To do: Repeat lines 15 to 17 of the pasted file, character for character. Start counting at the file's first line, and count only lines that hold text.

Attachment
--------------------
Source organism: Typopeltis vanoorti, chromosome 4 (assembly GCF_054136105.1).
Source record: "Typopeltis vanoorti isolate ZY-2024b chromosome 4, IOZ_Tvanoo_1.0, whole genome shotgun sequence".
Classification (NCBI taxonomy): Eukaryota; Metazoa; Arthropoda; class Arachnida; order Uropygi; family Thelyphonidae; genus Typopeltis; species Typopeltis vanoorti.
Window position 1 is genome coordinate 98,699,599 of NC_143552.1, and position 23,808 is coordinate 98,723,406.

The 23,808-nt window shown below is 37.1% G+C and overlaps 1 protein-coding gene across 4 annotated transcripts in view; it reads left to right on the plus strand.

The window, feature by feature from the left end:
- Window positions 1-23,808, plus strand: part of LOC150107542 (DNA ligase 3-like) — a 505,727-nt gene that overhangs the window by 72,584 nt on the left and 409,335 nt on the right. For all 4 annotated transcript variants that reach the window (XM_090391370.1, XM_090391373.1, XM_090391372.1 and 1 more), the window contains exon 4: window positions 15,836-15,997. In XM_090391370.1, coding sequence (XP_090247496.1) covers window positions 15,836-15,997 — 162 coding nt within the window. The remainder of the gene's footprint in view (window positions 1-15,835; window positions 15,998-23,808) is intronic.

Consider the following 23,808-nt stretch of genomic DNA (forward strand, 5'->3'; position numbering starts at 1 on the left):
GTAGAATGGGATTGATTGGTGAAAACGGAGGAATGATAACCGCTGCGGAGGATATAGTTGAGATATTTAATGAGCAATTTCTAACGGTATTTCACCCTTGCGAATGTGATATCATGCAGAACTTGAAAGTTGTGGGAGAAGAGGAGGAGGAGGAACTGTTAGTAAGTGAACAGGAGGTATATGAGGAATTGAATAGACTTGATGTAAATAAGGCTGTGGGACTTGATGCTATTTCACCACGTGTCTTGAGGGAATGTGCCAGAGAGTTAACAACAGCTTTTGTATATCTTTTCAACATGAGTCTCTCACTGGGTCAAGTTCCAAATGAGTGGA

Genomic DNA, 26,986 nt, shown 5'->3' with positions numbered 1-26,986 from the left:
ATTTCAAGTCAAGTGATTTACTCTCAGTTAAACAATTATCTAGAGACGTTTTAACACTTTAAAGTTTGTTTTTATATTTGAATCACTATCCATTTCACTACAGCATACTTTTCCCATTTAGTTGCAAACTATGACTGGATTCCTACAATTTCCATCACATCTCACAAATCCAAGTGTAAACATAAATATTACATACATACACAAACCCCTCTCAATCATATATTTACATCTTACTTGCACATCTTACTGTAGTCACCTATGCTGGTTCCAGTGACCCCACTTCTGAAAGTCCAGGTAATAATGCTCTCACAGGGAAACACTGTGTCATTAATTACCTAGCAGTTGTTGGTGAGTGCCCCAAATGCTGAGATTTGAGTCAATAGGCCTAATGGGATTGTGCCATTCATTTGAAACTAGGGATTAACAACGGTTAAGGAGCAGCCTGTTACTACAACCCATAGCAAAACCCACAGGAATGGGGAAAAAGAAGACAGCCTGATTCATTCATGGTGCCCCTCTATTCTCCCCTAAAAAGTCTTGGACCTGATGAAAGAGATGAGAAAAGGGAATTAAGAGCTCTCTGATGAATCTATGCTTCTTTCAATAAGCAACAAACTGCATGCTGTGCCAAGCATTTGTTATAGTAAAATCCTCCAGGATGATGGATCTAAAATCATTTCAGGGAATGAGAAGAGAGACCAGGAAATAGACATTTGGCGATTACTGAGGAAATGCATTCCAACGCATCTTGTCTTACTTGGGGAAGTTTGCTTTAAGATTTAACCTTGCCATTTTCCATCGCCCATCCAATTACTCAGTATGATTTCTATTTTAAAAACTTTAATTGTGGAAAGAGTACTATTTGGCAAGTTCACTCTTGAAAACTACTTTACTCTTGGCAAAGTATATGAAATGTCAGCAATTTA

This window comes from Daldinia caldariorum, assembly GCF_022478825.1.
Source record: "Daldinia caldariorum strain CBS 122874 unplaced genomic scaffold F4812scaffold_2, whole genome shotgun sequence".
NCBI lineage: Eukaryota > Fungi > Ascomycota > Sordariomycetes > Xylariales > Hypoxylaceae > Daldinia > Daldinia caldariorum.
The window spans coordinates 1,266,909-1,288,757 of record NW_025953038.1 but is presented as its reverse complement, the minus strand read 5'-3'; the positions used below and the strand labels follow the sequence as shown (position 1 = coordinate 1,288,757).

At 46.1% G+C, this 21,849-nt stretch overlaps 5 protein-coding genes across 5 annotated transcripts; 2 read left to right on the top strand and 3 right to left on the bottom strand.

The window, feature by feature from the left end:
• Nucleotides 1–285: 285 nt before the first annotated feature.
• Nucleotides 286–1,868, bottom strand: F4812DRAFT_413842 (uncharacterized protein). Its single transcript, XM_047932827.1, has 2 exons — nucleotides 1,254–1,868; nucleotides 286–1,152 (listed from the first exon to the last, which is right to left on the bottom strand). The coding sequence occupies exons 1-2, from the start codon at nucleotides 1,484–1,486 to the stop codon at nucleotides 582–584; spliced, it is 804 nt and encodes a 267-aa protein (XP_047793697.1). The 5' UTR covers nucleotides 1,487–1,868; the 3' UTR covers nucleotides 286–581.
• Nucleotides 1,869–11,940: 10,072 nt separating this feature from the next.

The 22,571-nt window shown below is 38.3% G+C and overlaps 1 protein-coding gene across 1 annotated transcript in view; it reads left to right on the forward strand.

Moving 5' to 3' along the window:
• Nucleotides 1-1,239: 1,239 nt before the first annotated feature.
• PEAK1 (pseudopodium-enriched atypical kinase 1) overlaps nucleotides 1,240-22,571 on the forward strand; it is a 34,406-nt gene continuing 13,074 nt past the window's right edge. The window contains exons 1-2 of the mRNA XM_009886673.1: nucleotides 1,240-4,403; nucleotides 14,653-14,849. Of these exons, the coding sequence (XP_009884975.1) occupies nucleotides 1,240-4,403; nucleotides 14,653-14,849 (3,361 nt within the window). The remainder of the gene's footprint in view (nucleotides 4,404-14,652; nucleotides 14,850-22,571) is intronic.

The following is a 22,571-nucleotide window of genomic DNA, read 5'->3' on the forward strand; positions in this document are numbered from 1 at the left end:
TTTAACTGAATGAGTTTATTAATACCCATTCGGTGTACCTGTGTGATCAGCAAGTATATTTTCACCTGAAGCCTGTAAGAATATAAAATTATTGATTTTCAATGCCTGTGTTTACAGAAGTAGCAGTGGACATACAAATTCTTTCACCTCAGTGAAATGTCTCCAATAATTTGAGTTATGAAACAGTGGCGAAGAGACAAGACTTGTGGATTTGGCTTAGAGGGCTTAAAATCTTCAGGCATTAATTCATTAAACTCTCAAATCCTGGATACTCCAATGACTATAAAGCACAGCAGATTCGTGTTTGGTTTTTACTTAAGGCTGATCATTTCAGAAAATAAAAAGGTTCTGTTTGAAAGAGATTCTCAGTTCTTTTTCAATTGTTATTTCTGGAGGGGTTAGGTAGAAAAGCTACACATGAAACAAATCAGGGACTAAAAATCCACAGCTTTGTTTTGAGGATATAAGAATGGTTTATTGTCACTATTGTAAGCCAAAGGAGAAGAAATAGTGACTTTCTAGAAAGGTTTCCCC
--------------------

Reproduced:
The window spans coordinates 1,266,909-1,288,757 of record NW_025953038.1 but is presented as its reverse complement, the minus strand read 5'-3'; the positions used below and the strand labels follow the sequence as shown (position 1 = coordinate 1,288,757).

At 46.1% G+C, this 21,849-nt stretch overlaps 5 protein-coding genes across 5 annotated transcripts; 2 read left to right on the top strand and 3 right to left on the bottom strand.

The window, feature by feature from the left end: